A gate 90 forwards the comparator output to a retriggerable monostable multivibrator 92 whose purpose is to generate a high output so long as the square wave is present; i.e., its output must stay high between triggerings by the low-to-high transitions of the comparator output, but it must eventually go low when the square wave ceases. Accordingly, its period is greater than the clock period and thus greater than the period of the square-wave output of the comparator 88.

In practice, it is preferable for time-out period of monostable multivibrator 92 to be at least several clock periods, because this makes the detection circuitry relatively immune to noise that might cause a pulse to be missing from the output of comparator 88. The absence of such a pulse would otherwise cause the direction to be switched prematurely.

So long as the square wave is present, the monostable multivibrator 92 never returns to its stable state. But when the bob 26 reaches the predetermined position and the square wave ceases, triggering of the monostable multivibrator 92 stops, and its output accordingly goes low after its characteristic delay. As will be explained below, this low-going edge stops the timing of the current bob stroke. It also triggers a second monostable multivibrator 94, whose lower output in FIG. 2B goes from a high state to a low state. This high-to-low transition causes an immediate change in the states of switches 74 and 80, thereby causing the coil selection for driving and sensing to be reversed, as will be described presently. Bob travel thus reverses immediately after timing stops.

Monostable multivibrator 94 has a period twice that of monostable multivibrator 92. For that length of time, the lower output of monostable multivibrator 94 disables gate 90 to compensate for the delay of monostable multivibrator 92, as will be explained below. The low-to-high transition of the complementary, upper output of monostable multivibrator 94 resets the peak detector so that its output goes to zero and can be used on the return stroke to detect the other 90% position.

To time a bob stroke, a digital divider 96 in the time-measurement circuit 68 receives the output of the clock 70 and produces a square wave having a period equal to an integral number of clock periods. An AND gate 98 forwards the divider output to a counter 100 so long as the output of monostable multivibrator 92 is high. That is, the AND gate 98 forwards the count pulses as the bob 26 travels to the 90% point, and it continues forwarding pulses after the bob passes the 90% point until the time at which monostable multivibrator 92, which the comparator output no longer triggers after the 90% point is reached, times out and generates a low output. This output disables gate 98, and counter 100 stops receiving pulses.

As will be explained in more detail below in connection with FIG. 4, this means that, although the viscometer works on the principle of measuring the travel time for a known distance, the part of each bob stroke that the time-measurement circuit 64 times in each half of a bob round trip is not, strictly speaking, a fixed distance; the time-measurement circuit 64 measures the time required for the bob to get to the point that it reaches when it has traveled beyond the 90% point for one period of monostable multivibrator 92. As will become apparent, however, this departure from a fixed distance can be made arbitrarily small to meet the required accuracy, so the distance is, for all practical purposes, known.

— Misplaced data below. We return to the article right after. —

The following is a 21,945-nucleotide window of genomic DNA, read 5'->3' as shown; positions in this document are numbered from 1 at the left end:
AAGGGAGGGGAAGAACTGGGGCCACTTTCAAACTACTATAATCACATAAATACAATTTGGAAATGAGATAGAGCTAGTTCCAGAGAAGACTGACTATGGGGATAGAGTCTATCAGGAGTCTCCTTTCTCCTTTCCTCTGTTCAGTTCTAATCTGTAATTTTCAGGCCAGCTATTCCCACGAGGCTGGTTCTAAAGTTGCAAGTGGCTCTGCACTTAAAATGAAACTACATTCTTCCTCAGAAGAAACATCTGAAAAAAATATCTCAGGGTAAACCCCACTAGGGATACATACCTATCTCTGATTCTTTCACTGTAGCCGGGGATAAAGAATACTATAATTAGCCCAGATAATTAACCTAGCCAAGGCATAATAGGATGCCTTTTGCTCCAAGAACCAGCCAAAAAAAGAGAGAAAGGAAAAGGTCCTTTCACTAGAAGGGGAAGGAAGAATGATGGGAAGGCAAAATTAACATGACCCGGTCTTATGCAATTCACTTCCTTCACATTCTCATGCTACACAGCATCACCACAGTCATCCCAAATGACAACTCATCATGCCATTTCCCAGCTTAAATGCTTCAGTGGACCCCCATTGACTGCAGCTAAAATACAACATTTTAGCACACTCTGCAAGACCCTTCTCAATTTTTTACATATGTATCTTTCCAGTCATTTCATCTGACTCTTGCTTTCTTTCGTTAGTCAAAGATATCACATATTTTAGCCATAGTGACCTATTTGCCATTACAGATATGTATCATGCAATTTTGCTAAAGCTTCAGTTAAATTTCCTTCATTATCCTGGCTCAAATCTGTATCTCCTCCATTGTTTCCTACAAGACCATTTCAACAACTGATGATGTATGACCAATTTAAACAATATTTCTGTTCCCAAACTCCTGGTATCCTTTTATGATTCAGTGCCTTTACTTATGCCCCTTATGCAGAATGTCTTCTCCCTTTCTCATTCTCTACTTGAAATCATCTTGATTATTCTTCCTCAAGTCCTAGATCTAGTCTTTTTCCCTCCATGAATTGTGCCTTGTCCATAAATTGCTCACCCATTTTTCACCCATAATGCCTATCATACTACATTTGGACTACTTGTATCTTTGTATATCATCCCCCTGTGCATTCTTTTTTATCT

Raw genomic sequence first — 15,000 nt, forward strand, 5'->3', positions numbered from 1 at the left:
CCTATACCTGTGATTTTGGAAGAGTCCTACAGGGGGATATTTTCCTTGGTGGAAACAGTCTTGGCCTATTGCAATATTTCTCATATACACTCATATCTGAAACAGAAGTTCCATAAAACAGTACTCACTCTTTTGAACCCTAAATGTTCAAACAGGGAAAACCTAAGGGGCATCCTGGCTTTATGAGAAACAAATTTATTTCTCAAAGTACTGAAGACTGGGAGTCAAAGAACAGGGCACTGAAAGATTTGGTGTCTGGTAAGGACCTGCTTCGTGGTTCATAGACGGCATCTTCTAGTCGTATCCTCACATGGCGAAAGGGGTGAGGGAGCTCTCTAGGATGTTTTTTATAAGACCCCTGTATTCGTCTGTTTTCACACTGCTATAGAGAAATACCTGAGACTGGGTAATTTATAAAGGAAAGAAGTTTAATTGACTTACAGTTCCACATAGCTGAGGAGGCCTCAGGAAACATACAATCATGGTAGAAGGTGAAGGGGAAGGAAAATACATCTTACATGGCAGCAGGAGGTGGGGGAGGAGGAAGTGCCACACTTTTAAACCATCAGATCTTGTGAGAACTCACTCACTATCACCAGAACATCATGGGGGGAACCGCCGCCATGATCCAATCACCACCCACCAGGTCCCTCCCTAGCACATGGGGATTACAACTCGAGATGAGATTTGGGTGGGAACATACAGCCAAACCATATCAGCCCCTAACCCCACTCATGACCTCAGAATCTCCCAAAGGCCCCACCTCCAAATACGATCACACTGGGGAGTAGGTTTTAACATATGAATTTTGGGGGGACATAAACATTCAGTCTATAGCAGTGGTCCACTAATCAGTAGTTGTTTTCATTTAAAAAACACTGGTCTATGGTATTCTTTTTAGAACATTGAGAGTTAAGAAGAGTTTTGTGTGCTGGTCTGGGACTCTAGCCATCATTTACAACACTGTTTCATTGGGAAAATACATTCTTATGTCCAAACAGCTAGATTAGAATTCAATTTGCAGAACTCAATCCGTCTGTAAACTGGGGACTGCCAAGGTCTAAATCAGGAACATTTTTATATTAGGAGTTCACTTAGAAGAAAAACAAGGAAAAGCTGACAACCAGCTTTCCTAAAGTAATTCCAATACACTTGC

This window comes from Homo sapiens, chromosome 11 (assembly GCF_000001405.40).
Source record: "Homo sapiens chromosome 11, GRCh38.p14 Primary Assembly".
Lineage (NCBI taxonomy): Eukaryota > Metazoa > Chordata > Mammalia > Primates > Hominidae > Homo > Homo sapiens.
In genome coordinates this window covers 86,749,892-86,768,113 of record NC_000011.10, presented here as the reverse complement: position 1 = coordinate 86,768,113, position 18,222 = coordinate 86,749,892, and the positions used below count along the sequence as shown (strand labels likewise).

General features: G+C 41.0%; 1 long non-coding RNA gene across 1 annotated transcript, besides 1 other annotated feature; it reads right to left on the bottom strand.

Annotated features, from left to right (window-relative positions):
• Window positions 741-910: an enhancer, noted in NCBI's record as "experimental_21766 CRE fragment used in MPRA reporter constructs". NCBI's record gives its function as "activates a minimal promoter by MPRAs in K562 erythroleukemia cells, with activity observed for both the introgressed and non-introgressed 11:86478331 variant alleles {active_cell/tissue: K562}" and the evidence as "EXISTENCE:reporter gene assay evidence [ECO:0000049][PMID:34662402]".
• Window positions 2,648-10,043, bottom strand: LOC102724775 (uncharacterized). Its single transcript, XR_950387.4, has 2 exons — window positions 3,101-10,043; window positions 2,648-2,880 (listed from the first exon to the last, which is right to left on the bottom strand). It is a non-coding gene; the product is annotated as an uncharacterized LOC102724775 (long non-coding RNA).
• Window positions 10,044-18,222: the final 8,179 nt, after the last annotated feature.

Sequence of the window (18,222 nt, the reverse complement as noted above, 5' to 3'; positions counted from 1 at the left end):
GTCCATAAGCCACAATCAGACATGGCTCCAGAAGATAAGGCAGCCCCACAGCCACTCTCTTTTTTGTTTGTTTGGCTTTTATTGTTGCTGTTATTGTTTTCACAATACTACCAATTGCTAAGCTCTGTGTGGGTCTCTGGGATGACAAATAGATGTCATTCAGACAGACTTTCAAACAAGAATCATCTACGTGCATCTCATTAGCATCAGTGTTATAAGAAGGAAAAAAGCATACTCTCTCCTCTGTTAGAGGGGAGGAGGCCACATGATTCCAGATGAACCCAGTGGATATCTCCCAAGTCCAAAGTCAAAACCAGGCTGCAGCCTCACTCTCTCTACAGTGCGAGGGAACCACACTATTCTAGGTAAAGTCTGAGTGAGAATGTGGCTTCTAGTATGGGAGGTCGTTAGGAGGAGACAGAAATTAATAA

As was previously mentioned, the circuit of FIG. 2 measures the sum of the times taken by two successive bob strokes. Specifically, it first measures the time of the A-to-B stroke and then adds the time of the B-to-A stroke. At the end of the B-to-A stroke, the output of counter 100 represents the total of the times for two successive strokes and is thus an indication of the fluid's viscosity. In the illustrated embodiment, this indication is recorded when, at the end of the B-to-A stroke, the ATB signal goes high and thereby triggers a monostable multivibrator 102, whose output causes a digital-to-analog converter 104 to latch the counter output. The resultant analog voltage can be used for various process purposes, or it might be used simply to drive a meter 106, which displays the viscosity measurement.

It can be appreciated that the output of the digital-to-analog converter 104, and thus the reading on meter 106, for a given viscosity depend on the setting of programmable divider 96. Accordingly, divider 96 acts as a gain selector.

When monostable multivibrator 102 times out, i.e., after the digital-to-analog counter has latched in the contents of counter 100, its trailing edge triggers another monostable multivibrator 108, whose resultant output resets counter 100 so that it can begin a new count. The direction-selection circuitry 64 receives the lower output of monostable multivibrator 94 at an input port of a NAND gate 110, whose other input is the normally high output of a time-out counter 112. Accordingly, the output of NAND gate 110 is usually low, but it goes high on the falling leading edge of the output of monostable multivibrator 92, thereby clocking a J-K flip-flop 114, whose J and K input ports are tied to a logic 1 so that the flip-flop 114 toggles on each clock pulse that it receives. The complementary outputs of the direction-selection flip-flop 114 are the ATB and BTA signals previously described; i.e., the state of flip-flop 114 determines which coil is driven and which coil is sensed.